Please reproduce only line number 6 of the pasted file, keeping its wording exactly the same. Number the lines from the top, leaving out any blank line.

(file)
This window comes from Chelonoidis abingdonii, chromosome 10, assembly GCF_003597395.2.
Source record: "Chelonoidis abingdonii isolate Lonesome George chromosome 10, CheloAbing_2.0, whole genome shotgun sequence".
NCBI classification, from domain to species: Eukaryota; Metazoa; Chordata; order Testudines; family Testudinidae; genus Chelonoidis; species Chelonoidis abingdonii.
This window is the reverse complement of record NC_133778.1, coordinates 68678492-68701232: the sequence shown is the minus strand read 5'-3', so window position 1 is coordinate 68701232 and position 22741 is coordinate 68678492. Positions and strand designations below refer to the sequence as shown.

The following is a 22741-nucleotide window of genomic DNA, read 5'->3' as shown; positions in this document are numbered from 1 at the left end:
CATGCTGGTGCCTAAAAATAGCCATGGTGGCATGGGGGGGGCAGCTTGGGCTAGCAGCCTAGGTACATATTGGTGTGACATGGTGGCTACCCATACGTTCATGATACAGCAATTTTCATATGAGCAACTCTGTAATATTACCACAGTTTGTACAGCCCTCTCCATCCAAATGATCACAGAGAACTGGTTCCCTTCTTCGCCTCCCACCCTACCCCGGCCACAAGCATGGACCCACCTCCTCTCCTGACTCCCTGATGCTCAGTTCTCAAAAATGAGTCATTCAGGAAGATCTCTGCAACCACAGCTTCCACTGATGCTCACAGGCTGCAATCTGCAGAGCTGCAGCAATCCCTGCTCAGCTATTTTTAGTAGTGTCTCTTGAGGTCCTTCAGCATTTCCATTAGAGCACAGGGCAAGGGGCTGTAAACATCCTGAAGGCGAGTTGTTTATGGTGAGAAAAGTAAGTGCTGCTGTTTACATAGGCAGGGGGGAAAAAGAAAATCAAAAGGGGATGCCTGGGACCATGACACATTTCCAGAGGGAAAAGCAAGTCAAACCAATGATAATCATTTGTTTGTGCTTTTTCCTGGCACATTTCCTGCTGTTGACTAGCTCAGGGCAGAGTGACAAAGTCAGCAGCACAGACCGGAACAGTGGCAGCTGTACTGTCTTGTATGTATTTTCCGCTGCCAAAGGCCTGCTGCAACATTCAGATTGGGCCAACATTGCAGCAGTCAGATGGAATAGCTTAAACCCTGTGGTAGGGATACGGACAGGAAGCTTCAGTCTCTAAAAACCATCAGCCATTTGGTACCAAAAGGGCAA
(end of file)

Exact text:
CATGCTGGTGCCTAAAAATAGCCATGGTGGCATGGGGGGGGCAGCTTGGGCTAGCAGCCTAGGTACATATTGGTGTGACATGGTGGCTACCCATACGTTCATGATACAGCAATTTTCATATGAGCAACTCTGTAATATTACCACAGTTTGTACAGCCCTCTCCATCCAAATGATCACAGAGAACTGGTTCCCTTCTTCGCCTCCCACCCTACCCCGGCCACAAGCATGGACCCACCTCCTCTCCTGACTCCCTGATGCTCAGTTCTCAAAAATGAGTCATTCAGGAAGATCTCTGCAACCACAGCTTCCACTGATGCTCACAGGCTGCAATCTGCAGAGCTGCAGCAATCCCTGCTCAGCTATTTTTAGTAGTGTCTCTTGAGGTCCTTCAGCATTTCCATTAGAGCACAGGGCAAGGGGCTGTAAACATCCTGAAGGCGAGTTGTTTATGGTGAGAAAAGTAAGTGCTGCTGTTTACATAGGCAGGGGGGAAAAAGAAAATCAAAAGGGGATGCCTGGGACCATGACACATTTCCAGAGGGAAAAGCAAGTCAAACCAATGATAATCATTTGTTTGTGCTTTTTCCTGGCACATTTCCTGCTGTTGACTAGCTCAGGGCAGAGTGACAAAGTCAGCAGCACAGACCGGAACAGTGGCAGCTGTACTGTCTTGTATGTATTTTCCGCTGCCAAAGGCCTGCTGCAACATTCAGATTGGGCCAACATTGCAGCAGTCAGATGGAATAGCTTAAACCCTGTGGTAGGGATACGGACAGGAAGCTTCAGTCTCTAAAAACCATCAGCCATTTGGTACCAAAAGGGCAA